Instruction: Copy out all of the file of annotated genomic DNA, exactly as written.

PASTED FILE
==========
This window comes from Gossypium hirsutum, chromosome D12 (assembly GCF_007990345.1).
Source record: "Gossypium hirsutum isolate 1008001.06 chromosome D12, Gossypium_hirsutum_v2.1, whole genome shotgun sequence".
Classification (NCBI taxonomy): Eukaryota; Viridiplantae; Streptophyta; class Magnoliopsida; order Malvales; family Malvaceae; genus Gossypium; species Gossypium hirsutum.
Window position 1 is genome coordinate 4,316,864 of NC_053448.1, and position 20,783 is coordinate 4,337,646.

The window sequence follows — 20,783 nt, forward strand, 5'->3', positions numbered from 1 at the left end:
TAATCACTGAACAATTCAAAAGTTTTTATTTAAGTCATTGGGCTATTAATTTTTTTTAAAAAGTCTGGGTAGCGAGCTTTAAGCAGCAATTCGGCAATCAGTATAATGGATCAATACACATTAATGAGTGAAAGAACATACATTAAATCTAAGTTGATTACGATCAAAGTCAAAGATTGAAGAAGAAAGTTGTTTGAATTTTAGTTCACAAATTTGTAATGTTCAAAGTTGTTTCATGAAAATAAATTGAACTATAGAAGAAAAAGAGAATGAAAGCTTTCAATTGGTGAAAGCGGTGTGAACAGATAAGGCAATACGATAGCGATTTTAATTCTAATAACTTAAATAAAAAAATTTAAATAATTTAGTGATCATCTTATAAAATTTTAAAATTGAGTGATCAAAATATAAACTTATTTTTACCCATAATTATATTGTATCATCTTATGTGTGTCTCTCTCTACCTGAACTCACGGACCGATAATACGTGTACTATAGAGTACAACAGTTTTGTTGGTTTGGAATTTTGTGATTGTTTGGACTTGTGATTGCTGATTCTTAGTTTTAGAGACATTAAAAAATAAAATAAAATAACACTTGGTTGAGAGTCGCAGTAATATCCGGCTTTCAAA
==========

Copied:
This window comes from Gossypium hirsutum, chromosome D12 (assembly GCF_007990345.1).
Source record: "Gossypium hirsutum isolate 1008001.06 chromosome D12, Gossypium_hirsutum_v2.1, whole genome shotgun sequence".
Classification (NCBI taxonomy): Eukaryota; Viridiplantae; Streptophyta; class Magnoliopsida; order Malvales; family Malvaceae; genus Gossypium; species Gossypium hirsutum.
Window position 1 is genome coordinate 4,316,864 of NC_053448.1, and position 20,783 is coordinate 4,337,646.

The window sequence follows — 20,783 nt, forward strand, 5'->3', positions numbered from 1 at the left end:
TAATCACTGAACAATTCAAAAGTTTTTATTTAAGTCATTGGGCTATTAATTTTTTTTAAAAAGTCTGGGTAGCGAGCTTTAAGCAGCAATTCGGCAATCAGTATAATGGATCAATACACATTAATGAGTGAAAGAACATACATTAAATCTAAGTTGATTACGATCAAAGTCAAAGATTGAAGAAGAAAGTTGTTTGAATTTTAGTTCACAAATTTGTAATGTTCAAAGTTGTTTCATGAAAATAAATTGAACTATAGAAGAAAAAGAGAATGAAAGCTTTCAATTGGTGAAAGCGGTGTGAACAGATAAGGCAATACGATAGCGATTTTAATTCTAATAACTTAAATAAAAAAATTTAAATAATTTAGTGATCATCTTATAAAATTTTAAAATTGAGTGATCAAAATATAAACTTATTTTTACCCATAATTATATTGTATCATCTTATGTGTGTCTCTCTCTACCTGAACTCACGGACCGATAATACGTGTACTATAGAGTACAACAGTTTTGTTGGTTTGGAATTTTGTGATTGTTTGGACTTGTGATTGCTGATTCTTAGTTTTAGAGACATTAAAAAATAAAATAAAATAACACTTGGTTGAGAGTCGCAGTAATATCCGGCTTTCAAA